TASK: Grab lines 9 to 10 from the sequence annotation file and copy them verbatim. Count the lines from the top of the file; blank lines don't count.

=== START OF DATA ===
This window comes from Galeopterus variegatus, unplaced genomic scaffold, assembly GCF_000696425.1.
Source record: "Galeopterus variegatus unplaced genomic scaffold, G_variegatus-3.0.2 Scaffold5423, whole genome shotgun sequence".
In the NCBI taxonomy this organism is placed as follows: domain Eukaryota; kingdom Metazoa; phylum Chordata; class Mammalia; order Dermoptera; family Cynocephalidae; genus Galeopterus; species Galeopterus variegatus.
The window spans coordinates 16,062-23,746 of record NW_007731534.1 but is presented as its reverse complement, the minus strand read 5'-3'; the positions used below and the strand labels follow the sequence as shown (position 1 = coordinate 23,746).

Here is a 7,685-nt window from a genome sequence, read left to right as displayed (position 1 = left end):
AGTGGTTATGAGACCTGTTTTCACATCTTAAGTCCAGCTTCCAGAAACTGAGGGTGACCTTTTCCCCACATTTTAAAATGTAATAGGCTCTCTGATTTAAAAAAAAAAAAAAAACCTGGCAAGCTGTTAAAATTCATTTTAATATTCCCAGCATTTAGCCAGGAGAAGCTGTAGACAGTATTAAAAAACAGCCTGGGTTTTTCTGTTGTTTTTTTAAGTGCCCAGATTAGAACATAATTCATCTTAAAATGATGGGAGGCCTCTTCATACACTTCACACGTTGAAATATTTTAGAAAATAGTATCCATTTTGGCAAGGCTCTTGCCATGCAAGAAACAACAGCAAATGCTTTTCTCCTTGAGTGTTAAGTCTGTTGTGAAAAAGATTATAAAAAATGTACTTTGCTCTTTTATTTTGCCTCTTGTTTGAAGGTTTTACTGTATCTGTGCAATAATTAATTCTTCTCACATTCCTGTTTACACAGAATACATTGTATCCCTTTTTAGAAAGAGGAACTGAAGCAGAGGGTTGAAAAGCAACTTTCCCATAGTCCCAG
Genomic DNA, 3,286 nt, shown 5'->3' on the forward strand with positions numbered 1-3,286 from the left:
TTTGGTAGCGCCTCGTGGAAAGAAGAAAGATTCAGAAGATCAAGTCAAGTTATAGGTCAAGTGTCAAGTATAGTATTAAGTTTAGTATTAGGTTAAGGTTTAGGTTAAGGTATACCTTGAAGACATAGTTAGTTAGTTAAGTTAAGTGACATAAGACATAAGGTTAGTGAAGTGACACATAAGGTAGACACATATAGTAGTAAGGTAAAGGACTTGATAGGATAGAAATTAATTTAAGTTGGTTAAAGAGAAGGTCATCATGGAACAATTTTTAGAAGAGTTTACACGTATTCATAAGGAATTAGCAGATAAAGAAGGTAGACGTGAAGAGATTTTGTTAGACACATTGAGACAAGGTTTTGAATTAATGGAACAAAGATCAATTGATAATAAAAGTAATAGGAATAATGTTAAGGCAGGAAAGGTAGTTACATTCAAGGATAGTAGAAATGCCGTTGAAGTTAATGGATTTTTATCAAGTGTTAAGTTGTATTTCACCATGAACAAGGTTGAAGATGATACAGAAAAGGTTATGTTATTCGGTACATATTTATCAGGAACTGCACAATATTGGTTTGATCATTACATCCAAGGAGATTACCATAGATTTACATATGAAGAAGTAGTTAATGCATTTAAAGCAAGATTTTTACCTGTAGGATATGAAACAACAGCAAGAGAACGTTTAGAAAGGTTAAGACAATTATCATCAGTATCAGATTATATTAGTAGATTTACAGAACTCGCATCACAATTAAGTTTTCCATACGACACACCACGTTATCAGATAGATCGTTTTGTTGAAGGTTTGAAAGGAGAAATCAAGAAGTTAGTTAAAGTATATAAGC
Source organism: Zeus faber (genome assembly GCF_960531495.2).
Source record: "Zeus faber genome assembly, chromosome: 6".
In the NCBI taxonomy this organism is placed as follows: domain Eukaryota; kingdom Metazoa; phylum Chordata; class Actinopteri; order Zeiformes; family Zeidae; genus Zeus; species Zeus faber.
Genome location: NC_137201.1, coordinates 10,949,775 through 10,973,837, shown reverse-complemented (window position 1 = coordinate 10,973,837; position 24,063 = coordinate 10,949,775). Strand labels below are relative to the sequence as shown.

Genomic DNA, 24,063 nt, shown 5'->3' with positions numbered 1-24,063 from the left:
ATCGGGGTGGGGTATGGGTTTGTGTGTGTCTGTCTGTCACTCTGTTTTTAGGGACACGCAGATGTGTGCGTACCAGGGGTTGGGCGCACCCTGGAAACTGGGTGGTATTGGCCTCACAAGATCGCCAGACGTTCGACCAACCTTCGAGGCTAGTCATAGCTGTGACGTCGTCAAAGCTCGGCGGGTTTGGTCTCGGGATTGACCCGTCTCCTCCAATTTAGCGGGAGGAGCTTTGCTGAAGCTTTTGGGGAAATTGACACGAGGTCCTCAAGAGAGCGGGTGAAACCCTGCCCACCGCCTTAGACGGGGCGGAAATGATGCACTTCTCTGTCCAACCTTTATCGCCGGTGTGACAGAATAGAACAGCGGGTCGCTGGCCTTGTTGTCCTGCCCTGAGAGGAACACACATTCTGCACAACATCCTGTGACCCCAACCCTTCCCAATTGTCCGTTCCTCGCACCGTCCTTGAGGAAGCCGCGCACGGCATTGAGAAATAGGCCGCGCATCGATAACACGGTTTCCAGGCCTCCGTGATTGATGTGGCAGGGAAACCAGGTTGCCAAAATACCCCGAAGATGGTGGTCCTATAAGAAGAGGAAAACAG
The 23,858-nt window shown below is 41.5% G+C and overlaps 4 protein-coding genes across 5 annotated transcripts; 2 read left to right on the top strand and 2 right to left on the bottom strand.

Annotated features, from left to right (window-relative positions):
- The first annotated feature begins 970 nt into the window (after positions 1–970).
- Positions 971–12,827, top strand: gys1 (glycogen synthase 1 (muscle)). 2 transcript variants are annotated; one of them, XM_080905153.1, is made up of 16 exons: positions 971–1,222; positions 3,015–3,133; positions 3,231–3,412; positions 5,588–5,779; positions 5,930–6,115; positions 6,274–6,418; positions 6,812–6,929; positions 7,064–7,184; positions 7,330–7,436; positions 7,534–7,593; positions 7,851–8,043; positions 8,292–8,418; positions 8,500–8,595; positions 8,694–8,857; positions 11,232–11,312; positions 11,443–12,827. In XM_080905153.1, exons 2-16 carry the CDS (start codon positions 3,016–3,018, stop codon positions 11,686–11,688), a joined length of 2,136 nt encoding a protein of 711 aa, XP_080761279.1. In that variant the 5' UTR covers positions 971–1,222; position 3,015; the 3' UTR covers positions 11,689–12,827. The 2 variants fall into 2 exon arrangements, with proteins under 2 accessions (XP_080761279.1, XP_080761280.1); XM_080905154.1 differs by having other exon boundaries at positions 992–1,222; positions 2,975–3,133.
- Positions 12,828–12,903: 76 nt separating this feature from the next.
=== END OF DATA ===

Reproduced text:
Source organism: Zeus faber (genome assembly GCF_960531495.2).
Source record: "Zeus faber genome assembly, chromosome: 6".